Is Bank OZK overexposed to real estate?

After a double downgrade, Arkansas bank finds itself in the spotlight 

Bank OZK’s George Gleason (Getty, Bank OZK)
Bank OZK’s George Gleason (Getty, Bank OZK)

When a Citi analyst downgraded Bank OZK from a buy to a sell, sending the stock price tumbling 17 percent, the news shook the industry. 

Normally, an analyst’s downgrade is not the center of real estate water cooler conversations. But OZK is arguably the most important bank in commercial real estate. It is watched more closely than any other bank, and for good reason.

It’s written checks for billions of dollars to the largest developers in Miami, New York, Chicago, and Los Angeles. At a time when others have pulled back, OZK doubled down. In the first quarter of this year alone, it provided $688 million in construction financing.

Critics have claimed this model is risky. Some point to Chicago-based Corus Bank as an example; the bank was seized by regulators during the Great Financial Crisis after lending to condos. OZK has had a similar history of brushing aside regulators’ recommendations around the concentration of real estate loans relative to its capital levels. 

Bank OZK is the 55th largest bank in the U.S, by asset count, edging out Gulfport, Mississippi-based bank Hancock Whitney Bank, according to the Federal Reserve.

Banks of that size are often the go-to banks for local real estate operators and high school football teams looking for sponsors, not luxury condo towers in Sunny Isles or Manhattan. Its San Diego loan represented nearly 2 percent of the bank’s total assets.

It’s an unusual business model for a bank. It’s also what draws the most scrutiny, considering that perhaps a regional bank, which takes in customer deposits, should not be competing with high-flying debt funds. 

In a 2017 interview, Bank OZK CEO George Gleason denied that the bank’s lending is risky. “I view us as ‘very active’ in the real estate space, but very conservative,” he said, pointing out that loans are made at low leverage, and Bank OZK is always the sole senior lender. Plus, there’s a ton of equity in these projects, he points out: Buyers at condo units are required to put down hefty deposits.

So far, Gleason’s thesis has largely proven right. The bank has had minimal write-downs of its commercial real estate loans, and net income attributable to shareholders reached $674.4 million, more than doubling, since 2016. 

But Citi’s downgrade signals growing concern that the troubles impacting commercial real estate are rolling over to Bank OZK. 

“The company has had its name associated with skyline-altering commercial development projects, with minimal total loss content,” Gerlinger said in a note. “However, we have newfound, but substantial concerns with what we believe to be OZK’s largest individual loan, a multi-use project in Atlanta, and Life Science construction lending in general.”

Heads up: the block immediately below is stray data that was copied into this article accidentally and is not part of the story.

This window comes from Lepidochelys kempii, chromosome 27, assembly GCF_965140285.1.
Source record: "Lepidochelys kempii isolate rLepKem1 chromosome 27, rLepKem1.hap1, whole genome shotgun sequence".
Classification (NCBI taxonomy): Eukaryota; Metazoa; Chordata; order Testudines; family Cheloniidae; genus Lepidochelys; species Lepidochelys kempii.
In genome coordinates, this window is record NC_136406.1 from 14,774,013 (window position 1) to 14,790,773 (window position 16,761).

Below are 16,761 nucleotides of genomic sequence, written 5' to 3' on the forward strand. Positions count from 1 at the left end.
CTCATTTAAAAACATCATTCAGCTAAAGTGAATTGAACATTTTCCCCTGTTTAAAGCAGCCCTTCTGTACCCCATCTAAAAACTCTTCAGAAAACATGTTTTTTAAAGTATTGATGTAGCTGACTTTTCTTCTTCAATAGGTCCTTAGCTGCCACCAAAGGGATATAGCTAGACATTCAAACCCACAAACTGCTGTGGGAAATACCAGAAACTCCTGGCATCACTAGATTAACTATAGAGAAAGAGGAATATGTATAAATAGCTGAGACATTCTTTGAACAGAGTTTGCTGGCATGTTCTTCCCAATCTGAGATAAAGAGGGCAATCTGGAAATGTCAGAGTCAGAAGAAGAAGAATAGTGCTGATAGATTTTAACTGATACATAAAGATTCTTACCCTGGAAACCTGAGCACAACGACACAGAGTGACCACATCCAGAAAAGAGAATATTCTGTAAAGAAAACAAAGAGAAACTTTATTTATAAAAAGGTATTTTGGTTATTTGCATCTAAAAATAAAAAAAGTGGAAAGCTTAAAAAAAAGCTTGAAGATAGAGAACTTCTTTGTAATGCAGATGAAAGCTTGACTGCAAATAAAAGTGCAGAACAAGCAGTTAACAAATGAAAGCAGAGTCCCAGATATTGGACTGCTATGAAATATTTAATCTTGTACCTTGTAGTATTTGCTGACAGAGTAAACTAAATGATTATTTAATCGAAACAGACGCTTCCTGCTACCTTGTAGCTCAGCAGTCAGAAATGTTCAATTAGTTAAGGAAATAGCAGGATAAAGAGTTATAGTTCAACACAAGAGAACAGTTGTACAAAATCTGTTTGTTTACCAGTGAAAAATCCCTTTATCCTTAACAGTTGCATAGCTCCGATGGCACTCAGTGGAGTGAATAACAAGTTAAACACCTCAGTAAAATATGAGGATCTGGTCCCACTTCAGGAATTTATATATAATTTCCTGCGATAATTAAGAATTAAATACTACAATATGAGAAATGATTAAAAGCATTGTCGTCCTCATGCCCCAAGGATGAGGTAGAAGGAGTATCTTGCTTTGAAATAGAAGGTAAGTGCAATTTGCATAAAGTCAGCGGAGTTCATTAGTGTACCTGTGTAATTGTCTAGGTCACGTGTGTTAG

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There’s a more nuanced point here. Much of OZK’s growth period happened during a period when the real estate market didn’t really see much distress. Its construction lending totaled just $336 million in 2005. In the first quarter of this year, that lending reached $12.3 billion. The bank has a drastically different business model from the last crisis. 

Until the Federal Reserve spiked interest rates, owning real estate in a major U.S. city was largely a safe bet. Land was finite, values went up, foreclosures were few and far between, and financing was plentiful. 

But things are different now. Offices are plagued with vacancies and life science leasing is dismal. Even some apartment owners (the good asset class) are struggling to cover their debt service because of higher interest rates. Billionaires, or possibly former billionaires, like Charles Cohen, Ben Ashkenazy, and Harry Macklowe, have all faced serious foreclosures. Even smart money like Brookfields, Blackstone, and Starwood have lost a few properties.

Either through luck or skill, Bank OZK’s loans have not recorded serious delinquencies. An impressive feat.

There’s nothing to suggest the bank’s loan portfolio is facing wide-spread distress. The loans questioned by the Citi analyst still appear to be current on payments and there is substantial equity in those projects, according to a filing by Bank OZK.

But, again all in the hypothetical, you have to consider the what if: What if one of OZK’s loans ends up in the non-performing category?

Back in 2018, OZK marked down two loans backed by a townhome project and a regional mall in North Carolina and South Carolina. Both of these loans were held by OZK since the Great Financial Crisis. (Bank OZK later settled with investors for $45 million, after a class action lawsuit where investors alleged OZK made false and misleading statements related to the loans.The bank did not admit any wrongdoing or liability). 

OZK said in 2018 the two loans pre-dated its current real estate strategy. The bank was previously focused on stabilized and transitional properties at higher leverage instead of construction lending to high-end projects at low leverage. 

Nonetheless, its stock nose-dived over 25 percent. 

This happened years before talk of things like the urban doom loop. Office buildings were not trading for pennies on the dollar, and there were no string of bank failures like Signature Bank or First Republic. Investors are rattled by any worries tied to regional banks.

In the past, Gleason has proven his critics wrong. But this may be his biggest challenge yet.